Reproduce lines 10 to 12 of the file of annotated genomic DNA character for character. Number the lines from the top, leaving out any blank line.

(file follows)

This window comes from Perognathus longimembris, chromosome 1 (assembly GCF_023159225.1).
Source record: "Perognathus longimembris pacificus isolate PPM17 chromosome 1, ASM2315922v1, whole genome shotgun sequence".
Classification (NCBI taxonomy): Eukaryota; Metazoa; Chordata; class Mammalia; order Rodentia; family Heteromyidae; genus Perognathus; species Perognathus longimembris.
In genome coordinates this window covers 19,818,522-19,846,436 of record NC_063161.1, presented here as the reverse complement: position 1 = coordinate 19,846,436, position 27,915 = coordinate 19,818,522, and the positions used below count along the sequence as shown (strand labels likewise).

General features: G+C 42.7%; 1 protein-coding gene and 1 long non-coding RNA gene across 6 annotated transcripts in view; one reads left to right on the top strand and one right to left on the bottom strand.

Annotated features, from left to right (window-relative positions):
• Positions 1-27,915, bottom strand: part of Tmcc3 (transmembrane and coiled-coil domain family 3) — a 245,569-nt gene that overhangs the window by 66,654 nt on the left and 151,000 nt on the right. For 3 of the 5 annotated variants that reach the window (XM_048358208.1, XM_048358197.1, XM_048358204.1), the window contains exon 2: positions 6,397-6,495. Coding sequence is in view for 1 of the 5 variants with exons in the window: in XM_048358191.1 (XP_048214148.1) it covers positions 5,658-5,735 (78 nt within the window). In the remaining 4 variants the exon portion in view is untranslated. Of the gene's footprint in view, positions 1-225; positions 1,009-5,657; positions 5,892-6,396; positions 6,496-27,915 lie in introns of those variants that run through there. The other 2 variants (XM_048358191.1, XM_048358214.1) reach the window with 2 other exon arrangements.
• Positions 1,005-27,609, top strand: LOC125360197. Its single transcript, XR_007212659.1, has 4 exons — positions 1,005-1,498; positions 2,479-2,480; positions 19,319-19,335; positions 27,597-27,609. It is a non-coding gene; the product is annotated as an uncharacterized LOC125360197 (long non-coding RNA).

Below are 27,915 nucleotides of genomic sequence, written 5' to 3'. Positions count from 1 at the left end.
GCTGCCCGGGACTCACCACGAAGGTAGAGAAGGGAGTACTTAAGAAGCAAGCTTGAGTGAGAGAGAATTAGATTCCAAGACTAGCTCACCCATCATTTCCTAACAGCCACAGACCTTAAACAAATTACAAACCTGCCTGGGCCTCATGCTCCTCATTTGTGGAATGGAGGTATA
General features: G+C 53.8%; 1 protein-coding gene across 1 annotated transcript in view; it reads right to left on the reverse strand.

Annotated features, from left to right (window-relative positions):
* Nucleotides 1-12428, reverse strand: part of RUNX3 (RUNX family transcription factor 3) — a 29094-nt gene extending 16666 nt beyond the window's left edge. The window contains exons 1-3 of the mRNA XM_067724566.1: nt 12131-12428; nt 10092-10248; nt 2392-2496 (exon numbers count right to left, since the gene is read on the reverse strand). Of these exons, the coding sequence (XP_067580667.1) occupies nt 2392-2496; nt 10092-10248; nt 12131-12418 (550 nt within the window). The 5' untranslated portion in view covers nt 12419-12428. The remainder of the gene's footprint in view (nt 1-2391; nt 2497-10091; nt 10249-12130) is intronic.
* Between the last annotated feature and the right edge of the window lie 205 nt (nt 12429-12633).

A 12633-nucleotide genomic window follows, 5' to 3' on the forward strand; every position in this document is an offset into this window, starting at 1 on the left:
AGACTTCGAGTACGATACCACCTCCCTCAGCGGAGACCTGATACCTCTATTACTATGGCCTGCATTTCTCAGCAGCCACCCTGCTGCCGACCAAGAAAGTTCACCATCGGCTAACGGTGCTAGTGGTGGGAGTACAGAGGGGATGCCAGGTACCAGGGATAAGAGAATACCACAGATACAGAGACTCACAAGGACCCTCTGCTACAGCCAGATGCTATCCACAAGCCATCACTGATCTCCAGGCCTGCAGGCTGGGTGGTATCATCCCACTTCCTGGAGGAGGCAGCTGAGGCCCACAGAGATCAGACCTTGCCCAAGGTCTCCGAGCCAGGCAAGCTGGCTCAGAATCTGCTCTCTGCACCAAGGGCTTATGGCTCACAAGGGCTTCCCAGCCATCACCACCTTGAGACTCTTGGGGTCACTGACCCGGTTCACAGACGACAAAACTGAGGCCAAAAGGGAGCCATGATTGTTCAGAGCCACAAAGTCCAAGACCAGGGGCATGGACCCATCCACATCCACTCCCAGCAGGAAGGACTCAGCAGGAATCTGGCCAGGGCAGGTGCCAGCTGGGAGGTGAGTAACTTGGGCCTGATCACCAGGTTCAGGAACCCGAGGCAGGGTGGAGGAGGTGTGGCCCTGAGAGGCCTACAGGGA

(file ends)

GCTGCCCGGGACTCACCACGAAGGTAGAGAAGGGAGTACTTAAGAAGCAAGCTTGAGTGAGAGAGAATTAGATTCCAAGACTAGCTCACCCATCATTTCCTAACAGCCACAGACCTTAAACAAATTACAAACCTGCCTGGGCCTCATGCTCCTCATTTGTGGAATGGAGGTATA
General features: G+C 53.8%; 1 protein-coding gene across 1 annotated transcript in view; it reads right to left on the reverse strand.

Annotated features, from left to right (window-relative positions):